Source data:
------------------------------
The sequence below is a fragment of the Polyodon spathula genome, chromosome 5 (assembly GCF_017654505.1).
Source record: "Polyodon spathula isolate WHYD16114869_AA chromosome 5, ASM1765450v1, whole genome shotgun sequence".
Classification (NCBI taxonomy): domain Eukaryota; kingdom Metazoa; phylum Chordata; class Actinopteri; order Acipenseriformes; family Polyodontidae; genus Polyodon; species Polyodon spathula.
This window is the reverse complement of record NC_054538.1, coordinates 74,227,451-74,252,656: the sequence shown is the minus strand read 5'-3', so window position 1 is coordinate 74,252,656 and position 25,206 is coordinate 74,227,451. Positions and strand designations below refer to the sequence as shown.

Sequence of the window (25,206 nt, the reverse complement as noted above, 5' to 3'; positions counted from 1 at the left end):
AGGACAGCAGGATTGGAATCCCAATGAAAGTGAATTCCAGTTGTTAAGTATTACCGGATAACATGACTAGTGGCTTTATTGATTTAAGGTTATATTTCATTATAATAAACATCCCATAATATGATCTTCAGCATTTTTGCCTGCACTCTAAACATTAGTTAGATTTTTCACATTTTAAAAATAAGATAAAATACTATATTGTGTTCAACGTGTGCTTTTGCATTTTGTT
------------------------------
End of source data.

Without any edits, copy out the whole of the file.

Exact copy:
The sequence below is a fragment of the Polyodon spathula genome, chromosome 5 (assembly GCF_017654505.1).
Source record: "Polyodon spathula isolate WHYD16114869_AA chromosome 5, ASM1765450v1, whole genome shotgun sequence".
Classification (NCBI taxonomy): domain Eukaryota; kingdom Metazoa; phylum Chordata; class Actinopteri; order Acipenseriformes; family Polyodontidae; genus Polyodon; species Polyodon spathula.
This window is the reverse complement of record NC_054538.1, coordinates 74,227,451-74,252,656: the sequence shown is the minus strand read 5'-3', so window position 1 is coordinate 74,252,656 and position 25,206 is coordinate 74,227,451. Positions and strand designations below refer to the sequence as shown.

Sequence of the window (25,206 nt, the reverse complement as noted above, 5' to 3'; positions counted from 1 at the left end):
AGGACAGCAGGATTGGAATCCCAATGAAAGTGAATTCCAGTTGTTAAGTATTACCGGATAACATGACTAGTGGCTTTATTGATTTAAGGTTATATTTCATTATAATAAACATCCCATAATATGATCTTCAGCATTTTTGCCTGCACTCTAAACATTAGTTAGATTTTTCACATTTTAAAAATAAGATAAAATACTATATTGTGTTCAACGTGTGCTTTTGCATTTTGTT